In 2010, the state government made additions in the RTI rules and made provisions for submitting RTI enquiries through e-mails to the public information officers (PIO) of the respective departments — but the fees for the same cannot be sent through e-payment. If the information seeker fails to send the application fee to the PIO within seven days of seeking the information through e-mail, the application will be considered withdrawn. This loophole needs to be plugged by creating an online payment gateway for RTI applications.
Moreover, the Gujarat government has done little to bring the RTI system online despite the central government’s advisory to all states five years ago to do the same. There is a facility for online appeals in the Gujarat Information Commission (GIC), but RTI applications are not accepted online by any office of the state government.
During the 10th annual convention of the RTI law in 2016, Prime Minister Narendra Modi had said that the Digital India Initiative of his government was “complementary to RTI, because putting information online brings transparency, which in turn builds trust.” However, Shailendrasinh Jadeja, an RTI activist from Rajkot, has made several requests to the PMO, chief minister, governor, GIC and members of the legislative assembly in 2016-17 to initiate an online portal for RTI applications, in line with Modi’s emphasis on “Digital India”, but in vain. When asked about the status of his requests made in early 2017, Jadeja said he hadn’t received any time-bound or detailed response to all his letters except for a generic reply saying that his request had been sent to the department concerned.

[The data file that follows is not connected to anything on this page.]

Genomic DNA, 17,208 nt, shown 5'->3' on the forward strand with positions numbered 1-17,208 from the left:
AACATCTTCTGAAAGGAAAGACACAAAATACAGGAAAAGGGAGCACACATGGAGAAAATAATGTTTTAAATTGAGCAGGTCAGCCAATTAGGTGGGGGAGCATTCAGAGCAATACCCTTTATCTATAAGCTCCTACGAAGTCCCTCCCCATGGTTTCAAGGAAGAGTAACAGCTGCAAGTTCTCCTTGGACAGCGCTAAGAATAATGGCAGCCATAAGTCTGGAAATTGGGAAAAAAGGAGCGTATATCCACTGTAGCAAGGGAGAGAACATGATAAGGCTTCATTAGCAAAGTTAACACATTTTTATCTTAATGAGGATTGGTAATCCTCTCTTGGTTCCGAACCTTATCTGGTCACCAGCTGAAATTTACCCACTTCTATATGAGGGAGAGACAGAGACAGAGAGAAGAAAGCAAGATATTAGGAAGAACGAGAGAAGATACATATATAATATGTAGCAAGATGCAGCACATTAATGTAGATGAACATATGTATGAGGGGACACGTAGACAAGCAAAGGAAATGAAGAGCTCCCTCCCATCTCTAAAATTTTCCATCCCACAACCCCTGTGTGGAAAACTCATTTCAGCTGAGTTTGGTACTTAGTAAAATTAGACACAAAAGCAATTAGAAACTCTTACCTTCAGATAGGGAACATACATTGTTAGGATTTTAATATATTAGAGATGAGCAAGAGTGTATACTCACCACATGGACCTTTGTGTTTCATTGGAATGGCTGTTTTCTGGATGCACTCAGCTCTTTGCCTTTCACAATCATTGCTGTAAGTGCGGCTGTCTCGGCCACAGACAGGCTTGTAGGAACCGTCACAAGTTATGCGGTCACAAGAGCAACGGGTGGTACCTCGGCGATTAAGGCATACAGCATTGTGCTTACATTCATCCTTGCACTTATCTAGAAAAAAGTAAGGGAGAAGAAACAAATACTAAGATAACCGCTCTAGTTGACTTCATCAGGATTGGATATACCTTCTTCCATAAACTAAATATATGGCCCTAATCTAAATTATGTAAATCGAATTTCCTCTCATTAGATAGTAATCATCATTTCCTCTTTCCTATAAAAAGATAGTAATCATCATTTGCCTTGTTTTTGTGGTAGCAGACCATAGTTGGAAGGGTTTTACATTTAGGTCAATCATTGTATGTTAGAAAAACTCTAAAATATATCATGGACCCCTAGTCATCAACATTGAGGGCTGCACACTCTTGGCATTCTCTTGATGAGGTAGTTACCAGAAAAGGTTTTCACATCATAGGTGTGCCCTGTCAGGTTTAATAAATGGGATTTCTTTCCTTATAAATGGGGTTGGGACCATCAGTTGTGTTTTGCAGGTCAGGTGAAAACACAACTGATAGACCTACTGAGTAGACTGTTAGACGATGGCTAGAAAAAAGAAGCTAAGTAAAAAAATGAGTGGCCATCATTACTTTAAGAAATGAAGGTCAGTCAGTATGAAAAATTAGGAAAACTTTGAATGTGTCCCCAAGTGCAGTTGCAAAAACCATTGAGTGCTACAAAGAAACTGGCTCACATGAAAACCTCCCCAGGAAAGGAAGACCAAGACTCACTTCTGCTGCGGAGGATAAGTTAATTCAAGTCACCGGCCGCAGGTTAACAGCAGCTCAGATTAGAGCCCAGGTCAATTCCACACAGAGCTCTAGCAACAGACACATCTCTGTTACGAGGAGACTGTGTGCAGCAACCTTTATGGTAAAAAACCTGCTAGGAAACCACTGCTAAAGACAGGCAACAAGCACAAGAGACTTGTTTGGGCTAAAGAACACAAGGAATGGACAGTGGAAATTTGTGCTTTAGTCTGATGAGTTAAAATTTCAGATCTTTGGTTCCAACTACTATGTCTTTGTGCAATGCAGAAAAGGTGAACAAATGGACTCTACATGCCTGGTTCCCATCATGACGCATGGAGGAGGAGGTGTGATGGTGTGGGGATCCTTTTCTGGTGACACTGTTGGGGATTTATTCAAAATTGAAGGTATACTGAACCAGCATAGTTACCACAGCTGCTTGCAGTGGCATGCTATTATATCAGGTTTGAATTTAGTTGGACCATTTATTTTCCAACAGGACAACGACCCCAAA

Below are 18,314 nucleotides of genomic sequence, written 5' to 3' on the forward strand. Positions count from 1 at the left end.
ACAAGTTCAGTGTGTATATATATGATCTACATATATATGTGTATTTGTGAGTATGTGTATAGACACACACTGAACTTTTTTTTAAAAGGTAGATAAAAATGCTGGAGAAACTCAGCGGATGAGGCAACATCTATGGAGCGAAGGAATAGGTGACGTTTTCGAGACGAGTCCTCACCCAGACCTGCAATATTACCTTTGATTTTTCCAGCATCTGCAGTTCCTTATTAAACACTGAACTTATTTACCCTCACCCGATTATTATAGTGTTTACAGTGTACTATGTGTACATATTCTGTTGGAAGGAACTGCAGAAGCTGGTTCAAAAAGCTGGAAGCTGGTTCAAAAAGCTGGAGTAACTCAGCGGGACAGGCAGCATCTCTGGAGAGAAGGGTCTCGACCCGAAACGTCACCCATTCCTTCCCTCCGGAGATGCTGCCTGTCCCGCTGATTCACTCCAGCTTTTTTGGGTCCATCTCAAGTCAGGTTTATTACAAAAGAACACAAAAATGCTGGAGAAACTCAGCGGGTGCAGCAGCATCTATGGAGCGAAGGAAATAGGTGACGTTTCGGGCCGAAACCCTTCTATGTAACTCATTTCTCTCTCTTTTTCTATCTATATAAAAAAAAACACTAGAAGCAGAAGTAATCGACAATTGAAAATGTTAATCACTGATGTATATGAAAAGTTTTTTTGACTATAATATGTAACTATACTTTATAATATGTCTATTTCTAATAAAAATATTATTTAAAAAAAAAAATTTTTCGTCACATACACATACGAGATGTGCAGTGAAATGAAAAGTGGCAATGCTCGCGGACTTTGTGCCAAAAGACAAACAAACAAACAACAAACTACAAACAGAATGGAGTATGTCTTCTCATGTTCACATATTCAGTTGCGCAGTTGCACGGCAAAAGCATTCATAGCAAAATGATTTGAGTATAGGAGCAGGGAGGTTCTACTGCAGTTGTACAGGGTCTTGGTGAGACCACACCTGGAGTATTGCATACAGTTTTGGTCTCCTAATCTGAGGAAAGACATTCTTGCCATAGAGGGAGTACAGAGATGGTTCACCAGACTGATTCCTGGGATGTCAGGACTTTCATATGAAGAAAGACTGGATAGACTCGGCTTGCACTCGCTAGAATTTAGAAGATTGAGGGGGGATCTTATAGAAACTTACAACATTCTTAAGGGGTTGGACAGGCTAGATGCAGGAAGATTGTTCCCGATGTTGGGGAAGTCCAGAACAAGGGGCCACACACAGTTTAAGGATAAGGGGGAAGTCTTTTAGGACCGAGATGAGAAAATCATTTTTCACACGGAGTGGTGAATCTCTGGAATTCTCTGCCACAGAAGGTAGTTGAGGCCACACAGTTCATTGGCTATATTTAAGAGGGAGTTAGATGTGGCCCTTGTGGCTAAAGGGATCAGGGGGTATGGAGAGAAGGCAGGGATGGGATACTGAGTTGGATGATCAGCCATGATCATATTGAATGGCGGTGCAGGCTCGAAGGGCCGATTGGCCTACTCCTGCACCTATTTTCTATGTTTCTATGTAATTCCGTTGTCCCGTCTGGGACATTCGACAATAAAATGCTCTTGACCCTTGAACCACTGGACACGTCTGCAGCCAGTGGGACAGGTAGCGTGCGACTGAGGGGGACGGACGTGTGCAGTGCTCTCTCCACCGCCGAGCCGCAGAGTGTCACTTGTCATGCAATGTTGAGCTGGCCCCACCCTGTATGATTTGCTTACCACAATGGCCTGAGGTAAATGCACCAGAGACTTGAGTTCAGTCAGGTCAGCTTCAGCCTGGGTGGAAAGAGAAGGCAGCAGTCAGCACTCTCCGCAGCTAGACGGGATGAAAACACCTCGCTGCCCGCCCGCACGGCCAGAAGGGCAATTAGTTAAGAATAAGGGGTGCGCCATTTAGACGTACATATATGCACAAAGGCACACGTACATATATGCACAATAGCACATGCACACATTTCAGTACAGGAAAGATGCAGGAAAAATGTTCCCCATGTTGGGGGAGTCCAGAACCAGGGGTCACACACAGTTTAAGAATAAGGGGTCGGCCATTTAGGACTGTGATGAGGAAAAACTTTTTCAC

He had also written to Department of Personnel and Training (DoPT) in December 2016 requesting an online RTI portal in the state, to which the response was: “An advisory has already been issued in December 2013 to all State Governments to explore the feasibility of online RTI Portal in their State.” No further action was taken on his request and the case was closed by the department.
Jadeja told TheWire that despite the presence of a supporting framework in place, the Gujarat government neither accepts RTI applications nor payments online, adding that “the National Informatics Centre is willing to provide technical support to the state governments who wish to replicate the national web portal for RTI application online. The payment gateway for RTI web portal is provided by the State Bank of India.”